Now that Ted Cruz is officially in the race (as Ed pointed out this morning) you may rest assured that some of the same people who considered it an insult of titanic proportions to even ask to see President Obama’s birth certificate will be kicking off a similar conversation regarding the Texas Senator. Because, you know… he’s a gosh darn foreigner. For the few of you who may have missed it, Cruz was born in Canada. His father was from Cuba but his mother was a US citizen. As our colleague Guy Benson explained over a year ago, this one isn’t even a question.
For the uninitiated, the Texas Senator and conservative stalwart was born in Calgary, Canada — prompting some to insist that he’s not a “natural born citizen” and is therefore ineligible for the presidency. But there are only two types of citizens under the law: Natural born Americans (from birth), and naturalized Americans, who undergo the legal process of becoming a US citizen. Cruz never experienced the latter proceedings because he didn’t need to; his mother was born and raised in Delaware, rendering Cruz an American citizen from the moment of his birth abroad. Meanwhile, Cruz hasn’t even indicated if he has any designs to pursue a White House run — he’s got his hands full in the United States Senate. National Review has more on this preposterous “debate:”
Legal scholars are firm about Cruz’s eligibility. “Of course he’s eligible,” Harvard law professor Alan Dershowitz tells National Review Online. “He’s a natural-born, not a naturalized, citizen.” Eugene Volokh, a professor at the UCLA School of Law and longtime friend of Cruz, agrees, saying the senator was “a citizen at birth, and thus a natural-born citizen — as opposed to a naturalized citizen, which I understand to mean someone who becomes a citizen after birth.” Federal law extends citizenship beyond those granted it by the 14th Amendment: It confers the privilege on all those born outside of the United States whose parents are both citizens, provided one of them has been “physically present” in the United States for any period of time, as well as all those born outside of the United States to at least one citizen parent who, after the age of 14, has resided in the United States for at least five years. Cruz’s mother, who was born and raised in Delaware, meets the latter requirement, so Cruz himself is undoubtedly an American citizen.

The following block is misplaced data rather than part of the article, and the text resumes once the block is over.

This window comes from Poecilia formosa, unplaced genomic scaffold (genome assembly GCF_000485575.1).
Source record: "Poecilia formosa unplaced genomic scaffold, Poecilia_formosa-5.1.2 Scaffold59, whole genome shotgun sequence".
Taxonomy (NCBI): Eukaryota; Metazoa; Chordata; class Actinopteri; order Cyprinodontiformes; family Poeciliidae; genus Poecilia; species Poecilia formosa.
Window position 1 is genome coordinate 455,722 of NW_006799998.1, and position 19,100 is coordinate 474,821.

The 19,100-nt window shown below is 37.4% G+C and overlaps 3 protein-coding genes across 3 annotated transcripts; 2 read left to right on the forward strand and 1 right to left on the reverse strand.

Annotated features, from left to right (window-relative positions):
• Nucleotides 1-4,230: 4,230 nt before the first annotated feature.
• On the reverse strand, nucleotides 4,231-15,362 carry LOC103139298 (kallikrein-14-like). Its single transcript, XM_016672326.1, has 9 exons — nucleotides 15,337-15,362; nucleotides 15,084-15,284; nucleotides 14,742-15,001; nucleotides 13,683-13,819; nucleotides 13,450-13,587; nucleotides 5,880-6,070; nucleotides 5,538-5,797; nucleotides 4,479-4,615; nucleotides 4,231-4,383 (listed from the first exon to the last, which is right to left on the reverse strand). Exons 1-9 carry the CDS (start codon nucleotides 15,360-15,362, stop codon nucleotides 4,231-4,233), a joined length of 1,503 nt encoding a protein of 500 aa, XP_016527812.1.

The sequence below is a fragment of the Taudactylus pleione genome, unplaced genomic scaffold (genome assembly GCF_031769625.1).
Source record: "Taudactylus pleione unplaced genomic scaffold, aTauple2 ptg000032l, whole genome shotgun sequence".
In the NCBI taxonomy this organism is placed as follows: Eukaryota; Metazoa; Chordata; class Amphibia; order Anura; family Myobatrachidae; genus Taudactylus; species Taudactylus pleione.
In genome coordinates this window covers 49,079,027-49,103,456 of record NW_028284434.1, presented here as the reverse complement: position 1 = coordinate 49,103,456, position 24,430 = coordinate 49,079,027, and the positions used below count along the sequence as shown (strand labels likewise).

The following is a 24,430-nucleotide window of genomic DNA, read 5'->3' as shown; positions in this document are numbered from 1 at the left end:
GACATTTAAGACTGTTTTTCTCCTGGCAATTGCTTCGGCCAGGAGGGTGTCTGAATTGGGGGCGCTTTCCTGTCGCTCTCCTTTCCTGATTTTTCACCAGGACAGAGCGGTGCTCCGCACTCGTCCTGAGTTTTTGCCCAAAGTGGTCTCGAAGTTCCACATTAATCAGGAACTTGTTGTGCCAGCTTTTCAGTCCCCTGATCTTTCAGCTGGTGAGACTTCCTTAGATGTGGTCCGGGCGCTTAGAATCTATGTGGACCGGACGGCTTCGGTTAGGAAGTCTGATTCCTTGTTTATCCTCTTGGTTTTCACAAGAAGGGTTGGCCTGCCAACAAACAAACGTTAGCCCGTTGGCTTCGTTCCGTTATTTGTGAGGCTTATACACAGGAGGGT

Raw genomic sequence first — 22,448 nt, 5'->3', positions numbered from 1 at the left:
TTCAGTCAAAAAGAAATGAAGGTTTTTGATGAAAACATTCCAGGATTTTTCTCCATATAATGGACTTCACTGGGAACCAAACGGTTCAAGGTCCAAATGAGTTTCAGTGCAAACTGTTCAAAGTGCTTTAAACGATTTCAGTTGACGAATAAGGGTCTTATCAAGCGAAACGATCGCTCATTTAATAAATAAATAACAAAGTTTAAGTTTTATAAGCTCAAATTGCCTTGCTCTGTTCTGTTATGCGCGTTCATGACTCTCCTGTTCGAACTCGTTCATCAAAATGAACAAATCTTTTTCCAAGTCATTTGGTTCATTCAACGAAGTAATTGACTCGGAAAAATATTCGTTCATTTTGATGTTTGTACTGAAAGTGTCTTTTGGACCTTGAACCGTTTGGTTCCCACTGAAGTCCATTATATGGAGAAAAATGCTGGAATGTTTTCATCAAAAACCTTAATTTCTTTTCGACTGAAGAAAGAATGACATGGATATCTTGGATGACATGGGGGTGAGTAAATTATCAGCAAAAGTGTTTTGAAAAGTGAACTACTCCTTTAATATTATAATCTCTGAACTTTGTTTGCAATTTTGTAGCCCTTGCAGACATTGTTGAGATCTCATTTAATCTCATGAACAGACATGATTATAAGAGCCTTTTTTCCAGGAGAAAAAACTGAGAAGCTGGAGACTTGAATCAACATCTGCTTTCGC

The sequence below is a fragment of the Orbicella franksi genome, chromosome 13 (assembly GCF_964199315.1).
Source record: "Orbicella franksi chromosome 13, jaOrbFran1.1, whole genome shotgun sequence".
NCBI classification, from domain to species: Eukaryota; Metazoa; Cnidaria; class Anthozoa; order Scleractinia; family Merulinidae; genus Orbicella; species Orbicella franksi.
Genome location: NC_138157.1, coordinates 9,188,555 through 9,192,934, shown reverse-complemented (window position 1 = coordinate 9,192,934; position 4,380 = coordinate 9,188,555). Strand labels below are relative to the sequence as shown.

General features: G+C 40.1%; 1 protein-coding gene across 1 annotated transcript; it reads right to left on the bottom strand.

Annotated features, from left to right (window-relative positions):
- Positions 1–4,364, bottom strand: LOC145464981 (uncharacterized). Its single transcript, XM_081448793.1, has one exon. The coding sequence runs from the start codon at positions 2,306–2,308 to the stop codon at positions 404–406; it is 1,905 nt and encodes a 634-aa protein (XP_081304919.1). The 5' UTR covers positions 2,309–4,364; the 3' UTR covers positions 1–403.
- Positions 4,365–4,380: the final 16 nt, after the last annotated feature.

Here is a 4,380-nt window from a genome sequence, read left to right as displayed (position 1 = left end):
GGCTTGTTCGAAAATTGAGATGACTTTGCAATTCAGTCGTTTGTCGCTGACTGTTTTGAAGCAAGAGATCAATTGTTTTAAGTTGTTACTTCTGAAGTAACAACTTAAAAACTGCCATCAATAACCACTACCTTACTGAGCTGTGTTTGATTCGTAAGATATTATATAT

This was the same conversation that took place in 2007 and 2008 regarding John McCain. (McCain was born in Panama.) At the time, both Hillary Clinton and Barack Obama signed on to a simple resolution (along with the rest of the Senate) declaring that Senator McCain was “a natural born citizen” and eligible for the presidency. Given the current, rather toxic climate inside the beltway, I have to wonder if Ted Cruz will be offered the same consideration?
Perhaps a better question, though we’ve kicked this one around here before, is whether or not the Supreme Court will ever rule on this definition once and for all so we can just be done with it. True, we have some federal laws on the books which cover such things and they are frequently referenced when these discussions come up. And there’s absolutely nothing to indicate that this interpretation is any way unconstitutional.
And why would it be? The prevailing wisdom seems to at least have the benefit of sounding reasonable to the layman. Going back to the writing of the Constitution it was recognized that there are only two types of citizens recognized. You are either a citizen at the time of your birth or you become one later by going through the naturalization process. If we have to pick one of these two classes to be “natural born” it seems a rather easy choice.
But, yet again, that answer won’t be “permanent” (for lack of a better word) without the Supremes weighing in on it. And for that to happen, someone would have to challenge it. And that someone would have to have standing to even bring the challenge. You know… the more I think about it, maybe we should just stick with what we have now.